“I had no idea that the case was coming my way or I should have had my extracts ready,” said he. “The fact is that the problem, though exceedingly sensational, appeared to present no difficulty. The interesting personality of the accused does not obscure the clearness of the evidence. That was the view taken by the coroner’s jury and also in the police-court proceedings. It is now referred to the Assizes at Winchester. I fear it is a thankless business. I can discover facts, Watson, but I cannot change them. Unless some entirely new and unexpected ones come to light I do not see what my client can hope for.”

“Your client?”

“Ah, I forgot I had not told you. I am getting into your involved habit, Watson, of telling a story backward. You had best read this first.”

The letter which he handed to me, written in a bold, masterful hand, ran as follows:

CLARIDGE’S HOTEL, October 3rd.

DEAR MR. SHERLOCK HOLMES:

I can’t see the best woman God ever made go to her death without doing all that is possible to save her. I can’t explain things — I can’t even try to explain them, but I know beyond all doubt that Miss Dunbar is innocent. You know the facts — who doesn’t? It has been the gossip of the country. And never a voice raised for her! It’s the damned injustice of it all that makes me crazy. That woman has a heart that wouldn’t let her kill a fly. Well, I‘ll come at eleven to-morrow and see if you can get some ray of light in the dark. Maybe I have a clue and don’t know it. Anyhow, all I know and all I have and all I am are for your use if only you can save her. If ever in your life you showed your powers, put them now into this case.

Yours faithfully,

J. NEIL GIBSON.

“There you have it,” said Sherlock Holmes, knocking out the ashes of his after-breakfast pipe and slowly refilling it. “That is the gentleman I await. As to the story, you have hardly time to master all these papers, so I must give it to you in a nutshell if you are to take an intelligent interest in the proceedings. This man is the greatest financial power in the world, and a man, as I understand, of most violent and formidable character. He married a wife, the victim of this tragedy, of whom I know nothing save that she was past her prime, which was the more unfortunate as a very attractive governess superintended the education of two young children. These are the three people concerned, and the scene is a grand old manor house, the centre of a historical English state. Then as to the tragedy. The wife was found in the grounds nearly half a mile from the house, late at night, clad in her dinner dress, with a shawl over her shoulders and a revolver bullet through her brain. No weapon was found near her and there was no local clue as to the murder. No weapon near her, Watson — mark that! The crime seems to have been committed late in the evening, and the body was found by a gamekeeper about eleven o’clock, when it was examined by the police and by a doctor before being carried up to the house. Is this too condensed, or can you follow it clearly?”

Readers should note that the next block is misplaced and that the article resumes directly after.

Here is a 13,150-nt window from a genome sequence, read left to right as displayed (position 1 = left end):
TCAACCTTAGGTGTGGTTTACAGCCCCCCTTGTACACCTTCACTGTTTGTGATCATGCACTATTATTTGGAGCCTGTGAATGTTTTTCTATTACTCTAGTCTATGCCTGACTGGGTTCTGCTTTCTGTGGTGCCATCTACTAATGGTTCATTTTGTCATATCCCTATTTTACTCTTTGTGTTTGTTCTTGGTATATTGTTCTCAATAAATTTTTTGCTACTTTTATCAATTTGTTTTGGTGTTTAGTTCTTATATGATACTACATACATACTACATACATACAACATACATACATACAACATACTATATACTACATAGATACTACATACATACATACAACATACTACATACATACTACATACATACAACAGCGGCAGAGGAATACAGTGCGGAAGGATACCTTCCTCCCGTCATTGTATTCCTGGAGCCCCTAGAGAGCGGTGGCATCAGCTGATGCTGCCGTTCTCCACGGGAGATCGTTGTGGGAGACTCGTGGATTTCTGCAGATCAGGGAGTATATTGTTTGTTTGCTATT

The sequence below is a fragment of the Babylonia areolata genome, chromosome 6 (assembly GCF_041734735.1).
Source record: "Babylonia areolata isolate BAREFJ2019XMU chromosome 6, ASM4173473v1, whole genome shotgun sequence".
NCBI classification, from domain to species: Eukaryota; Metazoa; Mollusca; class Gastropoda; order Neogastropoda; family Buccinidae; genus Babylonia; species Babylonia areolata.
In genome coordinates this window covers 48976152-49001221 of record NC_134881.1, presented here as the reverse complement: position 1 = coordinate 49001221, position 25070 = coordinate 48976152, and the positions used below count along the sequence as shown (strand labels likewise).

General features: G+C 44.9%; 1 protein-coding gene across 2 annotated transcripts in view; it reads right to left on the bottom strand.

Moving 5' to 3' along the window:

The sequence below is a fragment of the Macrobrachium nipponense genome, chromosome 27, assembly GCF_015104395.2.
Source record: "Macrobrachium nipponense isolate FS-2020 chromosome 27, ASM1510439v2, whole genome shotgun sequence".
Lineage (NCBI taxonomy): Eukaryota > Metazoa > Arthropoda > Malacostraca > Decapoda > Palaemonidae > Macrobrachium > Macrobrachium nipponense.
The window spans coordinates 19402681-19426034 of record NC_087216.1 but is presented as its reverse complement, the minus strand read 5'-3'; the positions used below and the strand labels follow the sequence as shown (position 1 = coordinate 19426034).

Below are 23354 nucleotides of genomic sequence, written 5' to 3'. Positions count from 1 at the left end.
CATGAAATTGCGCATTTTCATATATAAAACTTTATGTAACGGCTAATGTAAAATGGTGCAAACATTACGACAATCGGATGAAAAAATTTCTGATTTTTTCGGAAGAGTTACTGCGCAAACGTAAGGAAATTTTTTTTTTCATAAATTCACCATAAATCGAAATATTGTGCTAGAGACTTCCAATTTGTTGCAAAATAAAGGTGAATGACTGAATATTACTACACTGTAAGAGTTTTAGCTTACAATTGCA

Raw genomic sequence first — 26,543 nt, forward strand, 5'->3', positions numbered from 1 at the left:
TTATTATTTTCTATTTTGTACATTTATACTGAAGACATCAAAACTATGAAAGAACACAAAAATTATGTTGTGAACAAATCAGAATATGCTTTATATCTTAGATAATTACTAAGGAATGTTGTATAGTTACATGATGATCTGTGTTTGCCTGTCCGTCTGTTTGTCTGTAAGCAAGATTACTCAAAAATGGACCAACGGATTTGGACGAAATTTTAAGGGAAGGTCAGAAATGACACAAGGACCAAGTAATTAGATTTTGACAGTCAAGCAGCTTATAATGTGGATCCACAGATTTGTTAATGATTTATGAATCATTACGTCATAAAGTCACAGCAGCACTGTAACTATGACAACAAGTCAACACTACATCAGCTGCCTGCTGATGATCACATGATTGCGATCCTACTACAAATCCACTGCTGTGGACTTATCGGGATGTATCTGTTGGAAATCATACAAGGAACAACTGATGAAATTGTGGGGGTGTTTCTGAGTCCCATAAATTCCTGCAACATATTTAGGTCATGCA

“It is all very clear. But why suspect the governess?”

“Well, in the first place there is some very direct evidence. A revolver with one discharged chamber and a calibre which corresponded with the bullet was found on the floor of her wardrobe.” His eyes fixed and he repeated in broken words, “On — the — floor — of — her — wardrobe.” Then he sank into silence, and I saw that some train of thought had been set moving which I should be foolish to interrupt. Suddenly with a start he emerged into brisk life once more. “Yes, Watson, it was found. Pretty damning, eh? So the two juries thought. Then the dead woman had a note upon her making an appointment at that very place and signed by the governess. How’s that? Finally there is the motive. Senator Gibson is an attractive person. If his wife dies, who more likely to succeed her than the young lady who had already by all accounts received pressing attentions from her employer? Love, fortune, power, all depending upon one middleaged life. Ugly, Watson — very ugly!”

“Yes, indeed, Holmes.”

“Nor could she prove an alibi.

The Problem of Thor Bridge Page 03

Sir Arthur Conan Doyle
Scottish Authors

Sherlock Holmes

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Sherlock Holmes
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